POETRY, HEBREW (po-et-r5i, he'bru), the poetry which is found in the Bible, rich and multi farious as it is, appears to be only a remnant of a still wider and fuller sphere of Semitic literature.
The New Testament is intended to be com prised in our definition, for, besides scattered portions, disjecti membra poeta, which, under a prosaic form, convey a poetic thought, the en tire book of the Apocalypse abounds in poetry.
I. Poetry of the Bible. The term 'Biblical poetry' may find little acceptance in the ears of those who have identified poetry with fiction, fa ble, and profane delights, under the impression that as such things are of the earth earthy, so religion is too high in its character, and too truth ful in its spirit, to admit into its province mere creations of the human fancy. But whatever opinion may be entertained of the character and tendency of poetry in general, the poetry of the Hebrews is both deeply truthful and earnestly religious. In one sense the Bible is full of poetry ; for very much of its contents which is merely prosaic in form rises, by force of the noble senti ments which it enunciates, and the striking or splendid imagery with which these sentiments are adorned, into the sphere of real poetry. Inde pendently of this poetic prose, there is in the Bible much writing which has all the ordinary characteristics of poetry. And it is no slight at gestation to the essentially poetic character of Hebrew poetry that its qualities shine through the distorting coverings of a prose translation. If, however, the reader would at once satisfy him self that there is poetry in the Bible, let him turn to the book of Job, and after having exam ined its prose introduction, begin to read the poetry itself, as it commences at the third verse of the third chapter.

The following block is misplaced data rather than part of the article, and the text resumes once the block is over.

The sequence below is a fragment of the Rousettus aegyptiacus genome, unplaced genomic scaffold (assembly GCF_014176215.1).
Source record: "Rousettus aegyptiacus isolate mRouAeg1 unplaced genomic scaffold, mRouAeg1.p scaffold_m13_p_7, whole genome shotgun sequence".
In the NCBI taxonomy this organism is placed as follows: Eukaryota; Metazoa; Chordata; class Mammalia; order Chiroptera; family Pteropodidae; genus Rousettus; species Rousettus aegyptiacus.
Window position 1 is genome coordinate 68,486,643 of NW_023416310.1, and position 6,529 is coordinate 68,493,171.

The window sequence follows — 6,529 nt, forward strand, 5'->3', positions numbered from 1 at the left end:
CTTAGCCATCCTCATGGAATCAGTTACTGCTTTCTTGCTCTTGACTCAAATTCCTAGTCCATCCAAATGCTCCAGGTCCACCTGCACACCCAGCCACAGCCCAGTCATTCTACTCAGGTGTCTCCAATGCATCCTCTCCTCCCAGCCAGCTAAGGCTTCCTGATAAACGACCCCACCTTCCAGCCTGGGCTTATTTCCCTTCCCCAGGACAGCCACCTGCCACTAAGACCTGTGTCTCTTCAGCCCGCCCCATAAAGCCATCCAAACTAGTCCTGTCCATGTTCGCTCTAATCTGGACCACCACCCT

(1) In the Pentateuch. Much of the Bibli cal poetry is, indeed, hidden from the ordinary reader by its prose accompaniments, standing, as it does, undistinguished in the midst of histor ical narrations. This is the case with some of the
earliest specimens of Hebrew poetry. Snatches of poetry are discovered in the oldest prose com positions. Even in Gen. iv:23, sq., are found a few lines of poetry, which Herder incorrectly terms 'the song of the sword,' thinking it com memorative of the first formation of that weapon. To us it appears to be a fragment of a longer poem, uttered in lamentation for a homicide com mitted by Lamech, probably in self-defense. It has been already cited in this work. (See LA NiEcH.) Herder finds in this piece all the char acteristics of Hebrew poetry. It is, he thinks, lyrical, has a proportion between its several lines, and even assonance; in the original the first four lines terminate with the same letter, making a single or semi-rhyme.
Another poetic scrap is found in Exod. xxxii: 18. Being told by Joshua, on occasion of de scending from the mount, when the people had made the golden calf, and were tumultuously of fering it their worship— 'The sound of war is in the camp,' said: 'Not the sound of a shout for victory, Nor the sound of a shout for falling; The sound of a shout for rejoicing' do I hear.
The correspondence in form in the original is here very exact and striking, so that it is diffi cult to deny that the piece is poetic. If so, are we to conclude that the temperament of the Is raelites was so deeply poetic that Moses and Joshua should find the excitement of this occa sion sufficient to strike improvisatore verses from their lips? Or have we here a quotation from some still older song, which occurred to the mind of the speaker by the force of resemblance? Other instances of scattered poetic productions may be found in Num. 15; also V :18; and v:27; in which passages evidence may be found Ihat we are not in possession of the entire mass of Hebrew, or. at least, Semitic literature. Fur ther specimens of very early poetry are found in Num. xxiii :7, sq.; xviii. sq.; xxiv :3, t5.